Again, resurfacing…on Clare valley gourmet weekend

Hello world!

Swedish Ingrid in Oz is still around!

It has taken me a while to recover from losing my old blog, and reconciling that with the busy lives we lead now both professionally as well as privately. And, from a craft point of view, Ravelry is where I spend my time, and for a more professional take, then it is all about Linkedin.

Anyhow, feeling quite guilty about it all, I managed to publish my first pattern on Rav today, it is a top down Faroese shawl/cape pattern that can be customised for almost any yarn and any gauge. One of my faves, since you can use leftovers, thicker yarns, or a thin thin lace weight.

So what do we do nowadays that keep us so busy and non-communicado? Well, trips, outings, happenings, events in a new country.

For example this past weekend we attended Clare Valley Gourmet weekend here in South Australia. Sure…buses with happy boisterous and also inebriated younger celebrants was almost everywhere, but for us, it was all about meeting the vigneron at one of our favourite wineries in Clare. And…our fave in Clare is NOT a Riesling winemaker, and you would make a good guess if you did say Watervale as well,Clare Rieslings from Watervale are quite well known.

Nope, our fave is Elderedge. Lee, the wine maker, makes some of the best Shiraz we have ever tasted, and by now we have had a few ☺️ Gilt Edge Shiraz is his premium, and then there is the Blue Chip Shiraz, another wow and wonderful. Yes, the Gilt Edge will cost you a few dollars, but….and this is so rare, when you can taste the dollars, the Euros, the kronas..the EFFORT it takes to make a great Shiraz. Not entirely sure I can taste the range of Grange…but that is another matter.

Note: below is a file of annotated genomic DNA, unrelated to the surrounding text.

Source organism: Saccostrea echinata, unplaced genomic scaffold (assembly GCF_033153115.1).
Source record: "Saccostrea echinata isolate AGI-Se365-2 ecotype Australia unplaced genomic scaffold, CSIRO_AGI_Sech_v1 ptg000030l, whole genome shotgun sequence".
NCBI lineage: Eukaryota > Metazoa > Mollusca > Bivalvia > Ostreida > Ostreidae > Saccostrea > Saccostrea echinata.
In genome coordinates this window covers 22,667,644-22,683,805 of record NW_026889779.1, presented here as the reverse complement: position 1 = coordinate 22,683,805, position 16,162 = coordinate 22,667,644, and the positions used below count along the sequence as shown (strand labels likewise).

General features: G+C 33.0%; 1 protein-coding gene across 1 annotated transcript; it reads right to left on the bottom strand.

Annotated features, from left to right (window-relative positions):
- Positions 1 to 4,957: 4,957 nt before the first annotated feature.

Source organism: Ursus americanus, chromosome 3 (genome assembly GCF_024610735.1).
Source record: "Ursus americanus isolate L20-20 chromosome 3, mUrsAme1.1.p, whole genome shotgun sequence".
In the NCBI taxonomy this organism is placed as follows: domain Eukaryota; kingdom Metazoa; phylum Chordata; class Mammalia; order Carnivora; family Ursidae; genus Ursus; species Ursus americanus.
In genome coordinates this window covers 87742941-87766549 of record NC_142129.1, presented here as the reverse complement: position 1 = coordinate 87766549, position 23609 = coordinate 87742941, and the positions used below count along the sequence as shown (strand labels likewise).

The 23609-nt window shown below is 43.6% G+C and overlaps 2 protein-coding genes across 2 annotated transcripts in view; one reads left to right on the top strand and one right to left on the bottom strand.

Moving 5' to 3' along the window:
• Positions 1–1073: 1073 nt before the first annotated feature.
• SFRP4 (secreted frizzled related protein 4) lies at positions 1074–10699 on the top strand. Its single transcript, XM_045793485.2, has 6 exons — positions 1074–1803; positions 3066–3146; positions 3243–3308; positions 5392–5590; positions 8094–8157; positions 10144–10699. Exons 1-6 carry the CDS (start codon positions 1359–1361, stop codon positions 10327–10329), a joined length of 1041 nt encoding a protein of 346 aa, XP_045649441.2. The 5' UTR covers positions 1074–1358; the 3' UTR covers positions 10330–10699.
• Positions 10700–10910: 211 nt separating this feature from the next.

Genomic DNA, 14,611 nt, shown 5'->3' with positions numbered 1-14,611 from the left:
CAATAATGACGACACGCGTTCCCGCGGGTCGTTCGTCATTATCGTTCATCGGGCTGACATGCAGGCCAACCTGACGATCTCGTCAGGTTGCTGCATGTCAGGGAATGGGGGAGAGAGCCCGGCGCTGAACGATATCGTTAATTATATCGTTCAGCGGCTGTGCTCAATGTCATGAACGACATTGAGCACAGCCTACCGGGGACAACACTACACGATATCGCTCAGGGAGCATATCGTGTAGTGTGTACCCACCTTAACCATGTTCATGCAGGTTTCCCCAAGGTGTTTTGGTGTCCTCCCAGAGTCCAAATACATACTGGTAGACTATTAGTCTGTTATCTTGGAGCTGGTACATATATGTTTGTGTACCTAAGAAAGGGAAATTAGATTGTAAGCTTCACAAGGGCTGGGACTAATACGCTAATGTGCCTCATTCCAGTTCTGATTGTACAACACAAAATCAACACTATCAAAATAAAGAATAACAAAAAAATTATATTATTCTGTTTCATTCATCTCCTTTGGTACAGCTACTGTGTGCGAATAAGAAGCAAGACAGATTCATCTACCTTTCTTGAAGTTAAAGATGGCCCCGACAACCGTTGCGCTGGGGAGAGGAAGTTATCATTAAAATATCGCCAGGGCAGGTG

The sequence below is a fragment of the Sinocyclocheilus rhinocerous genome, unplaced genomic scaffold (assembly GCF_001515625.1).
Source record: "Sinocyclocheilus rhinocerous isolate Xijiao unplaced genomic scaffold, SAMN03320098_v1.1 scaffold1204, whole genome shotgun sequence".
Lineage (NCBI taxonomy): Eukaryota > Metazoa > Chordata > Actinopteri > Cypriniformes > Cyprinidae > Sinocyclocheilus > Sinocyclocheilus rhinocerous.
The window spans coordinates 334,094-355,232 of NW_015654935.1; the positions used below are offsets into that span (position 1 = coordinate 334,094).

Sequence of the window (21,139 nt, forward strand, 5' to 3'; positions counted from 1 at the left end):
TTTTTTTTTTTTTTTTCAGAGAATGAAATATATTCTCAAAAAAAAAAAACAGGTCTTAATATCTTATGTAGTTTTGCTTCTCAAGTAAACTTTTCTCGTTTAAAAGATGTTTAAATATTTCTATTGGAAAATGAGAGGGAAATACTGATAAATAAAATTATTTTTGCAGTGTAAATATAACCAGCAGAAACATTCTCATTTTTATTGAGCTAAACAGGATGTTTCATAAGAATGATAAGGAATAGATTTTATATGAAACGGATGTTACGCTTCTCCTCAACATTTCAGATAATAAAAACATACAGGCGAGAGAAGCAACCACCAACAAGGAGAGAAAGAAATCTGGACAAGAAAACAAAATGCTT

Anyhow, when we rocked up to the tasting, it was a bit surprising. Only five of us, and it was windy and a wee bit cold. A vertical tasting can be fun, this is when the winemaker gets to tell about his/her passion, and how wines depend on the vintage, the different circumstances, how theunderstanding develops and how it is received.

Quite surprised, but we started with Riesling. Not a fan of the citrusy crispy dry tones of how Clare risling generally is made but you can’t fault how they age, and we dis get to taste old Rieslings in the vetical tatsng.  We had a brief discussion on Pinot Gris, and he surprised me with one of the tastiest Pinot  gris I have ever had in Australia. Yep, fabulous.

Then we moved onto Sangiovese. Now….this is a funny wine, it is sort of an inbetween grape since in SA and also in the rest of Oz, Shiraz is loved, worshipped and pretty much THE grape/wine, and I was floored to see that Eldredge’s Sangiovese regularly clocks in at 15 percent. Both smooth and rough, and flavourful and very much like an Amarone at times, especially as we went back in time to taste the older vintages.

Thats IS one of the best things about a vertical tasting..it is like Time Travel. Prevalent through it all…..the wonderful Australian sun, and sweetness of grapes. When it comes to a Shiraz,  we generally refer to this as the ‘Barossa Shout’, the jubilant notes of fruit, sun, Australia, the Red Earth with acidity and fruit flavour. Don’t get that in European wines in the same way.

And I haven’t experienced Sangiovese in this way….at all. Blown away! Sometimes with the ‘kiss’ of Cabernet Savignon 😆

Next vertical tasting focussed on Malbec. Here I sort of went into a freeze. We love our Malbecs but hey, South America makes lovely Malbecs and whilst you can find some in South Australia, it doesn’t come with the complex richness of South Amerca, remember that it should be able to carry a whole Brazilian/Argentinian Barbecue. For Australia, the sun is as usual a hindrance, it gives the wine a Barossa Shout that is unmistakable but sort of incomparable with the way the grape can taste.  And Bleasdale in Langhorne Creek makes a nice Malbec, and whilst on Langhorne creek, the blend called Tamblyn by Bremerton is fantastic, however,the best Malbec that we have met so far comes from Jacques Lurton on Kangaroo Island, The Islander Estate vineyards on Kangaroo Island

Lee at Eldredge makes a lovely Malbec to wow any Australian Shiraz lover. It is not a South American Malbec, nor a French style one, but a nice wine on its own, that quite carries its own when it comes to a head to head comparison with a South Australian Shiraz.

And that was our short but intense visit to the Clare Valley Gourmet weekend.

Eldredge Wines

 

 

 

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